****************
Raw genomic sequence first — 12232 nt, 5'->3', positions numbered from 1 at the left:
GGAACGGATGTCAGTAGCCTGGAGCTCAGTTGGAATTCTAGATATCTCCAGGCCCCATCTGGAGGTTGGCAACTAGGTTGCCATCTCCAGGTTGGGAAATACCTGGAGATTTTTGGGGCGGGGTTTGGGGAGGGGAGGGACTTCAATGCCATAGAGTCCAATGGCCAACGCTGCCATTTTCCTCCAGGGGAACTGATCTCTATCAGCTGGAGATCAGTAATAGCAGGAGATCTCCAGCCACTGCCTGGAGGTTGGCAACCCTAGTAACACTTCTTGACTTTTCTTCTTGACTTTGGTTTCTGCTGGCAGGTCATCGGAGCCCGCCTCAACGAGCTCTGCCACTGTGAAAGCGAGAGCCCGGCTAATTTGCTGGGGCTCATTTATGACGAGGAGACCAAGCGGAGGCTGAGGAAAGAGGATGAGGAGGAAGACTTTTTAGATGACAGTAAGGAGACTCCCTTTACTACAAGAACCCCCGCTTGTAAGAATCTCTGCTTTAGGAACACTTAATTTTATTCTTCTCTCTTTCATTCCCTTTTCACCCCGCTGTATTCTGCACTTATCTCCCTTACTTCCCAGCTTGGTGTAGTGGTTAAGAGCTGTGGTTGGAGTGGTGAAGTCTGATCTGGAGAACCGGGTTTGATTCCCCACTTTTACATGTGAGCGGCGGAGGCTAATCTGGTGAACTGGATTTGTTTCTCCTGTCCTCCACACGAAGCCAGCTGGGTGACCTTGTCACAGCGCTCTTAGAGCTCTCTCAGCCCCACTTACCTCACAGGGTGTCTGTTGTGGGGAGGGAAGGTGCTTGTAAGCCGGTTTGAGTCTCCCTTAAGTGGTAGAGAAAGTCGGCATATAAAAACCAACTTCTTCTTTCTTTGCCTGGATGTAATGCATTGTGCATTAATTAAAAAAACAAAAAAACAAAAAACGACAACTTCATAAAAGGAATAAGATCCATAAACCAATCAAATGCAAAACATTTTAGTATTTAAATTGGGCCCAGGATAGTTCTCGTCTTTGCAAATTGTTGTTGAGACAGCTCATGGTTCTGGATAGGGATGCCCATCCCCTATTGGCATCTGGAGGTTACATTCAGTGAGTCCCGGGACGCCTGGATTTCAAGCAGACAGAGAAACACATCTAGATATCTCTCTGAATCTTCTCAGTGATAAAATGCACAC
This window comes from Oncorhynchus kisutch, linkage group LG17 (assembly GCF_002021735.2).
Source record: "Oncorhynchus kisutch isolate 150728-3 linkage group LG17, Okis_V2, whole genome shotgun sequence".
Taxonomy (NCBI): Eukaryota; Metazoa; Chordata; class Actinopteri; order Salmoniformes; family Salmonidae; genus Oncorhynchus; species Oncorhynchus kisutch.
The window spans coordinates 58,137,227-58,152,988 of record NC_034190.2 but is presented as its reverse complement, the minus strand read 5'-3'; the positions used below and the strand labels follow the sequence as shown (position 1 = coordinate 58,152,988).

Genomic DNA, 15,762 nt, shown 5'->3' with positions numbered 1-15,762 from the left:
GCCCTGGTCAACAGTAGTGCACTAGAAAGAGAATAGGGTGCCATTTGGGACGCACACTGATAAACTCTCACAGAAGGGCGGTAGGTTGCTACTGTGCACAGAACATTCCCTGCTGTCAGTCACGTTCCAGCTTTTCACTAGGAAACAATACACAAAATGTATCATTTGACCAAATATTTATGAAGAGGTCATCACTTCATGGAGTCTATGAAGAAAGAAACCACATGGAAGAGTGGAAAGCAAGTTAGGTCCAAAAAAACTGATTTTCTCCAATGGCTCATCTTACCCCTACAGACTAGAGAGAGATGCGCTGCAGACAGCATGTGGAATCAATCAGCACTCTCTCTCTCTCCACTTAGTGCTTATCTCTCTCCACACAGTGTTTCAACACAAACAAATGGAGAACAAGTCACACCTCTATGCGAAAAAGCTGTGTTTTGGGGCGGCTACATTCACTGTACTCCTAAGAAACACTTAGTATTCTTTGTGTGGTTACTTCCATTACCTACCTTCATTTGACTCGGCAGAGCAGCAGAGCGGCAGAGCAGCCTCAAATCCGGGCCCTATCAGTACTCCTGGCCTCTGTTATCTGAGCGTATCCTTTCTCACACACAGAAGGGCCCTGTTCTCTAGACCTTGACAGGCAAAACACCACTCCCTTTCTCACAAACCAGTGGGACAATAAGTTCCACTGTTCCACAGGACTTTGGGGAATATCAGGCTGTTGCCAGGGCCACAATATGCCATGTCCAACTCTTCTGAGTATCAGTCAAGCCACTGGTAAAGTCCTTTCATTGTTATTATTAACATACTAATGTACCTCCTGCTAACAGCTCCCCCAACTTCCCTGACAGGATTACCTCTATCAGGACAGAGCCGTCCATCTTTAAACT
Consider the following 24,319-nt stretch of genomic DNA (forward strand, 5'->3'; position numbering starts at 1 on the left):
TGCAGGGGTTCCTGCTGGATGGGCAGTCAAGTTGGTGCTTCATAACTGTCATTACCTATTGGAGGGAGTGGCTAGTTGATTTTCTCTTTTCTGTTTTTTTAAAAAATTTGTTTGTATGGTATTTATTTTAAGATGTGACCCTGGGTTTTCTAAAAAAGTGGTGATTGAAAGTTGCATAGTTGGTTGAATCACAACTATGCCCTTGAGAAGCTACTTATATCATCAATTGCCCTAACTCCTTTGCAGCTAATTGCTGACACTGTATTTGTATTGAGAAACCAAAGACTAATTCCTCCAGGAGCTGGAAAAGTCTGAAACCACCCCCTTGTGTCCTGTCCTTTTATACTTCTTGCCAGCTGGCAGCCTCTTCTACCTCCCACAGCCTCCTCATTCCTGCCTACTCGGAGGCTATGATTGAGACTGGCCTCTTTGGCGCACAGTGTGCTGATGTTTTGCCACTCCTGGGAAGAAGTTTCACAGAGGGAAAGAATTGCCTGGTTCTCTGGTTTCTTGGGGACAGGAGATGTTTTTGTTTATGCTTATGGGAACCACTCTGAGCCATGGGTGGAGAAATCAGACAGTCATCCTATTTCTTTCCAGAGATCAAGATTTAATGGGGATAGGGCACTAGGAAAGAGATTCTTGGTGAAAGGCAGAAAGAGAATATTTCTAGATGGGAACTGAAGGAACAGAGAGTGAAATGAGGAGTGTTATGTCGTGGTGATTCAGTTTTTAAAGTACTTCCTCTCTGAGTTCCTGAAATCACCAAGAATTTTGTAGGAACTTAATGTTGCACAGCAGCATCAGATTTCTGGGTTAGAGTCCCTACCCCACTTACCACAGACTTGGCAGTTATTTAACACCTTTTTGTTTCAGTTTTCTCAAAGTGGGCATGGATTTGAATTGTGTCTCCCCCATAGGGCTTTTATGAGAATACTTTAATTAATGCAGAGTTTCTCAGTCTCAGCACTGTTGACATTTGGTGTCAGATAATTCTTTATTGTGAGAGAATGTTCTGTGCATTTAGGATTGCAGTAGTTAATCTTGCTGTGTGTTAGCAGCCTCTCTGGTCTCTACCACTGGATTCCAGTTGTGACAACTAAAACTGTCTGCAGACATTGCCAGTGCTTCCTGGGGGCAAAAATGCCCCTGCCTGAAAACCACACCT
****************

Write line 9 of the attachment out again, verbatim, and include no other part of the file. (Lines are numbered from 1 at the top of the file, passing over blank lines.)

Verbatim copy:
Consider the following 24,319-nt stretch of genomic DNA (forward strand, 5'->3'; position numbering starts at 1 on the left):